Unified school districts
- School district office in neighboring county
Dickinson County is divided into twenty-four townships. The cities of Abilene and Herington are considered governmentally independent and are excluded from the census figures for the townships. In the following table, the population center is the largest city (or cities) included in that township's population total, if it is of a significant size.
/km2 (/sq mi)
km2 (sq mi)
km2 (sq mi)
|Water %||Geographic coordinates|
|Banner||03975||148||2 (4)||92 (35)||1 (0)||0.62%|
|Buckeye||08925||437||5 (12)||94 (36)||0 (0)||0.15%|
|Center||11675||1,210||13 (34)||92 (35)||2 (1)||2.16%|
|Cheever||12700||149||2 (4)||93 (36)||0 (0)||0.04%|
|Flora||23550||217||2 (6)||93 (36)||0 (0)||0.08%|
|Fragrant Hill||24250||251||3 (8)||77 (30)||0 (0)||0.21%|
|Garfield||25550||189||2 (5)||94 (36)||0 (0)||0.06%|
|Grant||27625||918||11 (29)||82 (32)||1 (1)||1.58%|
|Hayes||30900||233||3 (8)||78 (30)||0 (0)||0.04%|
|Holland||32625||107||1 (3)||93 (36)||0 (0)||0.17%|
|Hope||33100||519||6 (15)||92 (35)||0 (0)||0.45%|
|Jefferson||35175||166||2 (5)||94 (36)||0 (0)||0.46%|
|Liberty||40000||405||4 (9)||114 (44)||0 (0)||0.11%|
|Lincoln||40625||1,669||18 (46)||93 (36)||2 (1)||1.99%|
|Logan||41850||202||2 (6)||94 (36)||0 (0)||0.23%|
|Lyon||43475||252||3 (8)||86 (33)||1 (0)||0.98%|
|Newbern||50225||349||4 (10)||94 (36)||0 (0)||0.14%|
|Noble||50800||1,730||21 (55)||81 (31)||1 (0)||1.29%|
|Ridge||59800||160||2 (4)||94 (36)||0 (0)||0.43%|
|Rinehart||59900||194||2 (5)||93 (36)||0 (0)||0.40%|
|Sherman||64925||147||2 (5)||78 (30)||0 (0)||0%|
|Union||72100||176||2 (5)||94 (36)||0 (0)||0.20%|
|Wheatland||77625||152||2 (4)||93 (36)||0 (0)||0.18%|
|Willowdale||79450||258||3 (7)||93 (36)||0 (0)||0.05%|
|Sources: "Census 2000 U.S. Gazetteer Files". U.S. Census Bureau, Geography Division. Archived from the original on August 2, 2002.|
Points of interest
The Eisenhower Library is in Abilene. In addition to exhibits relating to the life and presidency of the 34th US President, the site is also the location of the tombs of President Eisenhower, First Lady Mamie Eisenhower, and their son who died in infancy.
Dwight David "Ike" Eisenhower was born in Texas but moved to Abilene at an early age and considered Abilene home. He was the 34th President of the United States from 1953 until 1961. Prior to that he was a five-star general in the United States Army. During World War II, as Supreme Commander of the Allied Forces in Europe; he planned and supervised the invasion of North Africa in Operation Torch in 1942–43 and the invasion of France and Germany in 1944–45, from the Western Front. In 1951, he became the first supreme commander of NATO. The Eisenhower Library (see above) is in Abilene.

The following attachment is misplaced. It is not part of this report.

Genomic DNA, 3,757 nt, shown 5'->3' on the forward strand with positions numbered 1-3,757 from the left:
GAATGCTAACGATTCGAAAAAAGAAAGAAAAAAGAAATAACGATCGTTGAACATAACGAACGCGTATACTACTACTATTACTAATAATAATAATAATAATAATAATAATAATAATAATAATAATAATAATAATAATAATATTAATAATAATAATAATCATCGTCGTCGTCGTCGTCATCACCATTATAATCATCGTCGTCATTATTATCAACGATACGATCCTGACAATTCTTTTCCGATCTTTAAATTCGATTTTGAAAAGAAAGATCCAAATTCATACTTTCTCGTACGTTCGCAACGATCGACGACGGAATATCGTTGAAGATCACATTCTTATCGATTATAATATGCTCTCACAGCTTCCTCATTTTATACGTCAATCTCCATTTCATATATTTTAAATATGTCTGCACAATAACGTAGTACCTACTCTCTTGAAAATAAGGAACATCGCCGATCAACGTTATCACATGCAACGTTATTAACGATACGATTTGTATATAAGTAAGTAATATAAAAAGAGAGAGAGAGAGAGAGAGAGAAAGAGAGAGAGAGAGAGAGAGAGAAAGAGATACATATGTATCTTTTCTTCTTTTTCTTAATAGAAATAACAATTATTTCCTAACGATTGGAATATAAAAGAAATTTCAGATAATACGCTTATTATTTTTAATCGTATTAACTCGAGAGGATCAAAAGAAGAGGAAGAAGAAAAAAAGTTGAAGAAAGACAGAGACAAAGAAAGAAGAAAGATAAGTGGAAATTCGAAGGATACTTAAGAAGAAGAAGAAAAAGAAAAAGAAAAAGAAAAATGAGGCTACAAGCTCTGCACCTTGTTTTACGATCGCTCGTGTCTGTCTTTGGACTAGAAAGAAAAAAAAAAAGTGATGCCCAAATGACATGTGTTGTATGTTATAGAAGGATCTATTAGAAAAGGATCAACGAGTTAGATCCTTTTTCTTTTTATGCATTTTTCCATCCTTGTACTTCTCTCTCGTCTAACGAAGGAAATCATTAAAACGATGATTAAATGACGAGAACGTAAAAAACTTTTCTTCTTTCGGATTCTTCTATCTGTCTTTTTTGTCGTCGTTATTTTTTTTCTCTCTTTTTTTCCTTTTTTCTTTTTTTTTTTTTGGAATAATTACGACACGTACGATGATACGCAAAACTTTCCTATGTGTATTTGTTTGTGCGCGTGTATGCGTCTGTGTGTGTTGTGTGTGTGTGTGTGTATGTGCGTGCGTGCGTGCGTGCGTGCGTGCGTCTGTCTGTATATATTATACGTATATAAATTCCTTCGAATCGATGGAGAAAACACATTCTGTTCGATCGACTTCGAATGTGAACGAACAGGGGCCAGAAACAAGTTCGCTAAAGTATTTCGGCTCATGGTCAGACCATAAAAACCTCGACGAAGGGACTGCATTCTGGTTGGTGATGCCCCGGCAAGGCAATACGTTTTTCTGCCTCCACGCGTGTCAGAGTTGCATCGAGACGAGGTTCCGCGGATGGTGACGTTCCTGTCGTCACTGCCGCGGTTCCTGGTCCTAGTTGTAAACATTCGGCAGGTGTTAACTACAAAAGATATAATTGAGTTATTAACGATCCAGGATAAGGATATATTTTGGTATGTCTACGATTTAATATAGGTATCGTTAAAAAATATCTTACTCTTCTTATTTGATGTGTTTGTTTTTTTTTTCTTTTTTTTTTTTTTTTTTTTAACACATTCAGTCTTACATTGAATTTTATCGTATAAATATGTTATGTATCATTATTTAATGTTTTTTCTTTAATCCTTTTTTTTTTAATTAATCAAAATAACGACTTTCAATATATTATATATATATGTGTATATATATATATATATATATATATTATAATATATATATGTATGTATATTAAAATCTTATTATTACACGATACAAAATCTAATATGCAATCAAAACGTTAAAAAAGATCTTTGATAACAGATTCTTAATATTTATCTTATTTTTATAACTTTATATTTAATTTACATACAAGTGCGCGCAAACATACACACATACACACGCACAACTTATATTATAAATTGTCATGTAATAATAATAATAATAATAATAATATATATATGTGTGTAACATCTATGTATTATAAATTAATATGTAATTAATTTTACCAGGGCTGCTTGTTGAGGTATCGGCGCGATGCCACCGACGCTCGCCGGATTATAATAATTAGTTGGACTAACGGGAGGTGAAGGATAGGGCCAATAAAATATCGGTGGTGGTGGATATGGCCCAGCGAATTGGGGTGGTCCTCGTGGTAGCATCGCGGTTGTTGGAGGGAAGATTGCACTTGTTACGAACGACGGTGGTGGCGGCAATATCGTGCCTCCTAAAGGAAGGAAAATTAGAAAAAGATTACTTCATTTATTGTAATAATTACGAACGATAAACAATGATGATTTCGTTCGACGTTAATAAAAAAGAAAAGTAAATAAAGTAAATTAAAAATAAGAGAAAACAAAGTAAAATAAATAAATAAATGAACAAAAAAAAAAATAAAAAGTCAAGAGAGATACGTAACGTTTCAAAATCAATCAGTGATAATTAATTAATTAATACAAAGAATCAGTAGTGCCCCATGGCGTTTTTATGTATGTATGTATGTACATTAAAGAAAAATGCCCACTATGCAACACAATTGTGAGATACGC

Joe Engle is a retired U.S. Air Force colonel and a former NASA astronaut. Engle helped to flight test the joint NASA-Air Force X-15 rocket airplane. During testing, Engle earned his USAF astronaut wings, a Distinguished Flying Cross and other awards. He was one of the first astronauts in the Space Shuttle program and flight tested the Space Shuttle Enterprise in 1977. He was commander of the second orbital test flight of the Space Shuttle Columbia in 1981. Engle was born and raised in Chapman.
Several figures from the American Old West spent time in the county. Folk hero James Butler "Wild Bill" Hickok, gunfighter John Wesley Hardin, and dance hall girl/prostitute Libby Thompson all made their mark in Abilene when it was in its wild cattle-town days.
- List of people from Dickinson County, Kansas
- National Register of Historic Places listings in Dickinson County, Kansas
- "QuickFacts; Dickinson County, Kansas; Population, Census, 2020 & 2010". United States Census Bureau. Archived from the original on August 15, 2021. Retrieved August 15, 2021.
- "Find a County". National Association of Counties. Archived from the original on May 31, 2011. Retrieved June 7, 2011.
- Gannett, Henry (1905). The Origin of Certain Place Names in the United States. Govt. Print. Off. pp. 106.
- Blackmar, Frank Wilson (1912). Kansas: A Cyclopedia of State History, Embracing Events, Institutions, Industries, Counties, Cities, Towns, Prominent Persons, Etc. Standard Publishing Company. pp. 519.
- Herington History
- "Rock Island Rail History". Archived from the original on June 19, 2011. Retrieved April 19, 2011.
- Keystone Pipeline - Marion County Commission calls out Legislative Leadership on Pipeline Deal; April 18, 2010. Archived October 22, 2011, at the Wayback Machine
- Keystone Pipeline - TransCanada inspecting pipeline; December 10, 2010.
- "US Gazetteer files: 2010, 2000, and 1990". United States Census Bureau. February 12, 2011. Retrieved April 23, 2011.
- "U.S. Decennial Census". United States Census Bureau. Retrieved July 24, 2014.
- "Historical Census Browser". University of Virginia Library. Retrieved July 24, 2014.
- "Population of Counties by Decennial Census: 1900 to 1990". United States Census Bureau. Retrieved July 24, 2014.
- "Census 2000 PHC-T-4. Ranking Tables for Counties: 1990 and 2000" (PDF). United States Census Bureau. Retrieved July 24, 2014.
- "U.S. Census website". United States Census Bureau. Retrieved January 31, 2008.
- "Map of Wet and Dry Counties". Alcoholic Beverage Control, Kansas Department of Revenue. November 2006. Archived from the original on October 8, 2007. Retrieved December 28, 2007.
- "Former SACEURs". Aco.nato.int. Archived from the original on July 28, 2012. Retrieved January 26, 2012.
- The Scully Land System in Marion County, Kansas; Homer Socolofsky; Kansas State University; 110 pages; 1944/1947. (includes Dickinson County)
- Standard Atlas of Dickinson County, Kansas; Geo. A. Ogle & Co; 82 pages; 1921.
- Plat Book and Complete Survey of Dickinson County, Kansas; Kenyon Company ; 54 pages; 1909.
- Standard Atlas of Dickinson County, Kansas; Geo. A. Ogle & Co; 63 pages; 1901.
- Portrait and Biographical Record of Dickinson, Saline, McPherson, and Marion Counties, Kansas; Chapman Bros; 614 pages; 1893.
- The National Old Trails Road To Southern California, Part 1 (LA to KC); Automobile Club Of Southern California; 64 pages; 1916. (Download 6.8MB PDF eBook)